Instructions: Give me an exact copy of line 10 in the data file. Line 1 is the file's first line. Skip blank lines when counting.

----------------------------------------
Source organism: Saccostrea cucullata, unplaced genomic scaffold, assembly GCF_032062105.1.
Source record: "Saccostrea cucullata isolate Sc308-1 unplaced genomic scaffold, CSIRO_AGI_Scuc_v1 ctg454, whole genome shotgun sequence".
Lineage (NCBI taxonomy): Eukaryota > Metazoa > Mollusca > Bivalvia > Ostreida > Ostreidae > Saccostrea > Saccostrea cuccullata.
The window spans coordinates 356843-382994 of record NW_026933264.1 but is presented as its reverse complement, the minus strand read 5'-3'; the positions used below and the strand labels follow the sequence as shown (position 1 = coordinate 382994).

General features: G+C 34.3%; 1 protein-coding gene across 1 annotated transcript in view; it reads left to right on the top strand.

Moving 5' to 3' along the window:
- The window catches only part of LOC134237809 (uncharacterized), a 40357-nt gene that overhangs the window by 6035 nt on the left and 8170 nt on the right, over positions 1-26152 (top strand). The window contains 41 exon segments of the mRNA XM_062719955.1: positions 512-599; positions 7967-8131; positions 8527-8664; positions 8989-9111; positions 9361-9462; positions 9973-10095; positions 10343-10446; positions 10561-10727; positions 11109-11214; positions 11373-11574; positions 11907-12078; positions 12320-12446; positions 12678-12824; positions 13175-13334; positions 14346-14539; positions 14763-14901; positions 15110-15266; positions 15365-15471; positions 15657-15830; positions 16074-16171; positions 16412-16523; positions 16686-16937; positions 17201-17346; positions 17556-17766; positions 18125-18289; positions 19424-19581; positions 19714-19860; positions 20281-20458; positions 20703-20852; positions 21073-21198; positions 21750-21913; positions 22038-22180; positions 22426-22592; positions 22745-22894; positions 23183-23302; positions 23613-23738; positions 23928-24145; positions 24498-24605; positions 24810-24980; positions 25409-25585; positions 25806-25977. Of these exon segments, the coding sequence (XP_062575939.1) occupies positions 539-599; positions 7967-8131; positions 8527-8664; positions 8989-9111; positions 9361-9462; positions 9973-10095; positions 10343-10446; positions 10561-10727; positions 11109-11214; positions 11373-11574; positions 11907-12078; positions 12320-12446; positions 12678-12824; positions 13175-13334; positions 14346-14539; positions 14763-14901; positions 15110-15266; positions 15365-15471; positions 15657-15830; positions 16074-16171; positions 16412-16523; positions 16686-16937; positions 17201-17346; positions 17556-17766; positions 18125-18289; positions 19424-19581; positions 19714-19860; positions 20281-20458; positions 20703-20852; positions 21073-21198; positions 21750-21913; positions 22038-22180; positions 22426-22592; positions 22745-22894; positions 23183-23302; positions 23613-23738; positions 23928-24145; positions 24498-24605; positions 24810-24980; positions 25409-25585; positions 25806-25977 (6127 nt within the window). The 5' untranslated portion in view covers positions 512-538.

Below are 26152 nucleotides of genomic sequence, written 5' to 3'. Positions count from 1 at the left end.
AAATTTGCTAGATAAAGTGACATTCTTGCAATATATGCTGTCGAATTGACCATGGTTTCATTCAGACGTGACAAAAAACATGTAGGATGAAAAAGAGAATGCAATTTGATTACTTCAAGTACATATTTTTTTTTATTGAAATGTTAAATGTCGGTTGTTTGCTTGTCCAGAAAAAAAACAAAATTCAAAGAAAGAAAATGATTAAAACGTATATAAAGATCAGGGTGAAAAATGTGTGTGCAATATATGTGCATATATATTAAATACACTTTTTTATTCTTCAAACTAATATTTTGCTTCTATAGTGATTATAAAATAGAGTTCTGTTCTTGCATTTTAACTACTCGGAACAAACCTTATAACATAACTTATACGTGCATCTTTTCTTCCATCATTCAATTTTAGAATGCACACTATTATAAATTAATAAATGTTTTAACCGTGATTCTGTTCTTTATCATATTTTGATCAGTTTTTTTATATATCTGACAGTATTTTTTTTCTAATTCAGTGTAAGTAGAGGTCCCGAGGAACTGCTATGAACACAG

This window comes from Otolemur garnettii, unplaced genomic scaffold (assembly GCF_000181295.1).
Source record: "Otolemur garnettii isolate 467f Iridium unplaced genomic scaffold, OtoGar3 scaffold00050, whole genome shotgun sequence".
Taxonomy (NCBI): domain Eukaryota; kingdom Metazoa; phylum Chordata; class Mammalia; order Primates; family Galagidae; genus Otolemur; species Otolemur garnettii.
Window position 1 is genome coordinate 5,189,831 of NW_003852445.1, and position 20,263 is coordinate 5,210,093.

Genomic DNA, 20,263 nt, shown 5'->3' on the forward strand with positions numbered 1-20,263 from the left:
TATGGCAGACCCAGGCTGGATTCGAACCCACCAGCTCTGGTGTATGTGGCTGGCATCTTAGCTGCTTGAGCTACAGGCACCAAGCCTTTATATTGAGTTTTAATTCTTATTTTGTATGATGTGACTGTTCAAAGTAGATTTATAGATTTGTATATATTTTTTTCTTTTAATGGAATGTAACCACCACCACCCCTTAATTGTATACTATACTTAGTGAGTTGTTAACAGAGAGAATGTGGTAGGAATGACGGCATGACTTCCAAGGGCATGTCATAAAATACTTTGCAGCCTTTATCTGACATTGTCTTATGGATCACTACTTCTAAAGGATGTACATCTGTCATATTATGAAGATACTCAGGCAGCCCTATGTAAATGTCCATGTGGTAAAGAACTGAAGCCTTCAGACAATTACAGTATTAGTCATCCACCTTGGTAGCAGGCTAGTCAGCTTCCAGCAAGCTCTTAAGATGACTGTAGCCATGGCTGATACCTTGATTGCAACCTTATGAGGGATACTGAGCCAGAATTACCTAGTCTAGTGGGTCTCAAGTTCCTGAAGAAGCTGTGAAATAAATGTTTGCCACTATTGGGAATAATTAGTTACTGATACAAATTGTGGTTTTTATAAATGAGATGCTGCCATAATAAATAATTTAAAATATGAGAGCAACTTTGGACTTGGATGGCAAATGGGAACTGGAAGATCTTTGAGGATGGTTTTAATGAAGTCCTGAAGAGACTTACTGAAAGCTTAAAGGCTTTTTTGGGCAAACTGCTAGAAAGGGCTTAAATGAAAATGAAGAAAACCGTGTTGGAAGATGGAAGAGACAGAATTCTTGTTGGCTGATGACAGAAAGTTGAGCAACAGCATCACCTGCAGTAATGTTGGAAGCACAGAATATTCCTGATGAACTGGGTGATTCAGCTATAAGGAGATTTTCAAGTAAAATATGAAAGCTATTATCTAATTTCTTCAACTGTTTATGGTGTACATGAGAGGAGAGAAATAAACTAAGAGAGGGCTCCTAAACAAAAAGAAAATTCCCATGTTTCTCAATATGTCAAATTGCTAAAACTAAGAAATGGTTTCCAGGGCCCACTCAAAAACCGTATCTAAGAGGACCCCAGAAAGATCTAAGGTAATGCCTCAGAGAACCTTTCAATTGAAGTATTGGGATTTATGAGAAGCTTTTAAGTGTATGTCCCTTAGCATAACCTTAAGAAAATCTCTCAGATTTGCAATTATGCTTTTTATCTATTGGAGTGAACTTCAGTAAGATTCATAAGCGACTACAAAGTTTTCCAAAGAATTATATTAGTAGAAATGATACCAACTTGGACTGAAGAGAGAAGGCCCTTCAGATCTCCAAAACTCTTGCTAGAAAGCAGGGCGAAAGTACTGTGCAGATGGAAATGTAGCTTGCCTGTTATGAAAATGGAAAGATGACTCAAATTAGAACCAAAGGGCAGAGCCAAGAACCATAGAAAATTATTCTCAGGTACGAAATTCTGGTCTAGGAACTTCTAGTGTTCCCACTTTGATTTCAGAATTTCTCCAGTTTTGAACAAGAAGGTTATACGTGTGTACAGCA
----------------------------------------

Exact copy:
This window comes from Otolemur garnettii, unplaced genomic scaffold (assembly GCF_000181295.1).